The people I love the best
jump into work head first
without dallying in the shallows
and swim off with sure strokes almost out of sight.
--From "To be of use" by Marge Piercy, Martha Diepenbrock's favorite poem.
It's dark in Santa Monica at 5:45 a.m. when Martha Diepenbrock turns the key in her new Toyota Celica, backs quickly out of her narrow drive and heads downtown on the freeway.
The pre-dawn start is part of Diepenbrock's workday routine. So is a stop at the 7-Eleven on the corner of Figueroa and Adams here the athletic, 5-foot-8-inch woman dressed in sweats is such a regular early morning fixture that before she gets to the counter the clerk already has rung up 65 cents for her decaffeinated coffee and newspaper.
It's a few blocks to Diepenbrock's office on the second floor of an old fire station at 29th and Main. There she reads her paper, drinks her coffee and organizes her day. Then comes 35 minutes of calisthenics and a quarter hour of jogging with 30 or 40 young men and women trying to better themselves.
Diepenbrock is a college dropout, a 32-year-old woman who spent four years working for room and board and $5 a week to become what she is today: director of the Los Angeles Conservation Corps.
"I've always tried to make a difference, to improve the way life is, to make a significant difference," Diepenbrock said.
"I want to have a positive impact on the way people live. I want life to be more fair for more people."
What saves Diepenbrock from appearing fatuous, pretentious or both when she talks like that is that she does make life better for people, most of them underdogs.
The corps she heads, for example, hires 18- to 23-year-olds who can't find jobs. They work in crews for minimum wage on assignments like clearing land and building trails in parks. The idea is to improve corps members' employability while helping the community by completing conservation and community service projects.
Diepenbrock recalls that helping people has been her passion since grammar school. Her direction has remained steady through the years.
"When we were in high school we went to migrant labor camps to work with the kids there," said Dave Sweigert, a Sacramento chemistry teacher who was Diepenbrock's boy friend when they were teen-agers.
"My ambition, and the ambition of most of our friends, was to go to college. Martha never thought college was too relevant. She thought it was more important to work to make the world a better place."
Relevance aside, Diepenbrock earned a 3.97 grade point average at St. Francis High School in Sacramento, where she was student body vice president and valedictorian.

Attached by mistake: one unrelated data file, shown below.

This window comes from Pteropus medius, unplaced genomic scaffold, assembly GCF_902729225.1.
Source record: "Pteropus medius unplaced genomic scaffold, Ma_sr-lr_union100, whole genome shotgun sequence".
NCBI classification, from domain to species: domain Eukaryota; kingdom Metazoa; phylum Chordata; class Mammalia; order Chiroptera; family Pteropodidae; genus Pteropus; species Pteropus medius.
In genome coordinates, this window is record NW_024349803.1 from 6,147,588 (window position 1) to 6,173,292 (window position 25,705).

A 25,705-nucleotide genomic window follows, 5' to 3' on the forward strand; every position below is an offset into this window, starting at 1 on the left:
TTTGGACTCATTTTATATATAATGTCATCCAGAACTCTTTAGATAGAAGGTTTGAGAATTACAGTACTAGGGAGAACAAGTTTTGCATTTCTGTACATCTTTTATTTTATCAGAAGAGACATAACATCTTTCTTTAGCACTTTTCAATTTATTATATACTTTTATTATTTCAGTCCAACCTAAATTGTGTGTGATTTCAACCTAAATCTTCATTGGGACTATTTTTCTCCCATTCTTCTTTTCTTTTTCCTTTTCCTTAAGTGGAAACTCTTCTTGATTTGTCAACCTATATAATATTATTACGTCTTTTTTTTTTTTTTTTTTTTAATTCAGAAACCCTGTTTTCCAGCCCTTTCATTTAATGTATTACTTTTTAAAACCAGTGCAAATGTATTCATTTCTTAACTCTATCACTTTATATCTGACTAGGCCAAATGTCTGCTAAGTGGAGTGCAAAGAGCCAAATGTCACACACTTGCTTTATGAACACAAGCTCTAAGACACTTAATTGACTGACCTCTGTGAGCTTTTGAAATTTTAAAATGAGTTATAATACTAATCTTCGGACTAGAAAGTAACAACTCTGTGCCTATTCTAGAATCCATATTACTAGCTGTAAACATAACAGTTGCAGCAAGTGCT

She enrolled in UC Santa Cruz in 1972 and stayed on campus exactly one quarter.
Then she signed up for a field quarter course working with the United Farm Workers union. The "quarter" lasted four years.
Diepenbrock was 19 when she walked into the UFW office in San Jose. "I expected to stuff envelopes or run a postage meter," she said. "Instead, they told me, 'OK, Diepenbrock, you're in charge of Saratoga.' " She was there a month as a community organizer. For the next year she did community organizing in Milpitas and Palo Alto before becoming coordinator of the UFW's Santa Clara County boycott.
Diepenbrock went on to direct boycotts in the San Francisco Bay area and Los Angeles, where at the age of 21 she ran a staff of 60 full-time workers. She was in charge of the union's Santa Clara office in 1976, when there was a break between campaigns, and "I just knew it was time for me to do something different," Diepenbrock said. She resigned.
Two months later, she sent some photos to her former boss, Larry Tramutola, director of the national UFW boycott.
For a year after quitting the union, Diepenbrock took "junk jobs," like making sandwiches for fast-food markets. Then the California Conservation Corps hired her as a crew supervisor.
Assigned to the CCC's Orientation and Training Center in Calaveras County, Diepenbrock arrived for her first day of work training new recruits and was told, "'Martha, take those Pulaskis and McClouds and go cut a fire break.'
"I didn't know what a fire break was, and I thought Pulaskis and McClouds were people. It turned out they were tools to cut fire breaks with. I didn't like teaching what I didn't know. If I'd had a car, I would have left."
She didn't have a car, and she stayed with the CCC seven years, eventually becoming director of corps member development, a job that included recruiting and hiring between 300 and 400 corps members every month, managing career development and job placement programs, and evaluating curriculum and program development.
"They divided my job three ways after I left," she said.
Diepenbrock left because "I had met the challenge there and needed new opportunities. I like getting things started. I like figuring out from the beginning what works and what doesn't work, and doing something about it."